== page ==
Most B2B Buyers Admit to Postponing Purchases. How Should Vendors Respond?

March 29, 2019

This article is included in these additional categories:

B2B | Customer-Centric | Featured | Industries | Lead Generation & Management

Content kick-starts buyer journeys for about half of B2B buyers, according to recent research. But a substantial number of purchasing decisions don’t go anywhere, per results in a new Aberdeen report [download page], with 53% of B2B buyers saying they postpone decisions on at least half of their purchases.

Who is to blame for these stalled decisions? Many buyers appear to point the finger at the vendors, with two-thirds (66%) reporting that they cancelled or postponed a purchase because they saw no differentiation between solutions, and more than half (57%) claiming that no vendor met their needs. Challenges in differentiation have also been noted by CSO Insights, where just 1 in 3 buyers (32%) said that one vendor typically outshines the rest when making a purchase.

However, it also seems that buyers are not overwhelmingly confident that their needs have been clarified when they are involved in making a purchase. While half say their business needs are well defined, 42% report their requirements are partially so, with around 1 in 10 either saying they are not well defined (7%) or poorly defined (1%).

The report suggests a number of remedies that vendors should consider to address this buying confusion. The first part is to get involved at an early stage – 48% of the buyers surveyed claimed that they were most receptive to challenges to their thinking when they were beginning their research and exploration, compared to 14% when they had started to select vendors and products. Fewer than 1 in 10 (9%) claimed they were open when they were analyzing selected vendors or products.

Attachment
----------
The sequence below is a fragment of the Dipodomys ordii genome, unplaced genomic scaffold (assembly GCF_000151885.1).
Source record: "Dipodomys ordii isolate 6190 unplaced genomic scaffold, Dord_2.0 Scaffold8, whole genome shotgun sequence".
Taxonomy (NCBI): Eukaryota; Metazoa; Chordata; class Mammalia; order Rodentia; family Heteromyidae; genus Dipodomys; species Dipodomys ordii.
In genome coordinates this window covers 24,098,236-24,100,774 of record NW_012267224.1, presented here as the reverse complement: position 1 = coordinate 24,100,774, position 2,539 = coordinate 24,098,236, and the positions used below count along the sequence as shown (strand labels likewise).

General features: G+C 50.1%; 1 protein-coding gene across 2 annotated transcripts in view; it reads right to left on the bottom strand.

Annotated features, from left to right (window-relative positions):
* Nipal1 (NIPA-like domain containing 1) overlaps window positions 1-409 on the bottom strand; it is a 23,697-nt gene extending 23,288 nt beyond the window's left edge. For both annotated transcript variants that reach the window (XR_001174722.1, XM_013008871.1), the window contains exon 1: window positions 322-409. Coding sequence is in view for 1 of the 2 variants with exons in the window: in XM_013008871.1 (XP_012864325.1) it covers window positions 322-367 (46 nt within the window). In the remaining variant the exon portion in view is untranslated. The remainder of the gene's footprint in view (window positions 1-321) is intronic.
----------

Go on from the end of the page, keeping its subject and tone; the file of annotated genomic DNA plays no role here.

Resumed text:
Another key to influencing business needs is to make buyers aware of information they didn’t have. Around 6 in 10 (62%) said that showing a new way to solve an established problem would get them to rethink their business needs, while 43% said they would rethink requirements if they were made aware of a coming change in the market. A similar proportion (40%) also would consider changing tack if a vendor highlighted a pain point or weakness they weren’t aware of.

New ways to solve problems can also accelerate buying cycles, as two-thirds (66%) of buyers claim this would shorten the buying process.

That being said, sometimes staying quiet might be the right answer – close to two-thirds (65%) of buyers say that vendors or reps are more interested in selling than listening to their needs.

The full report can be downloaded here.

About the Data: The research is based on a survey of more than 340 B2B buyers, 66% of whom were VP-level and above and 90% of whom had been involved in an enterprise-level purchase.

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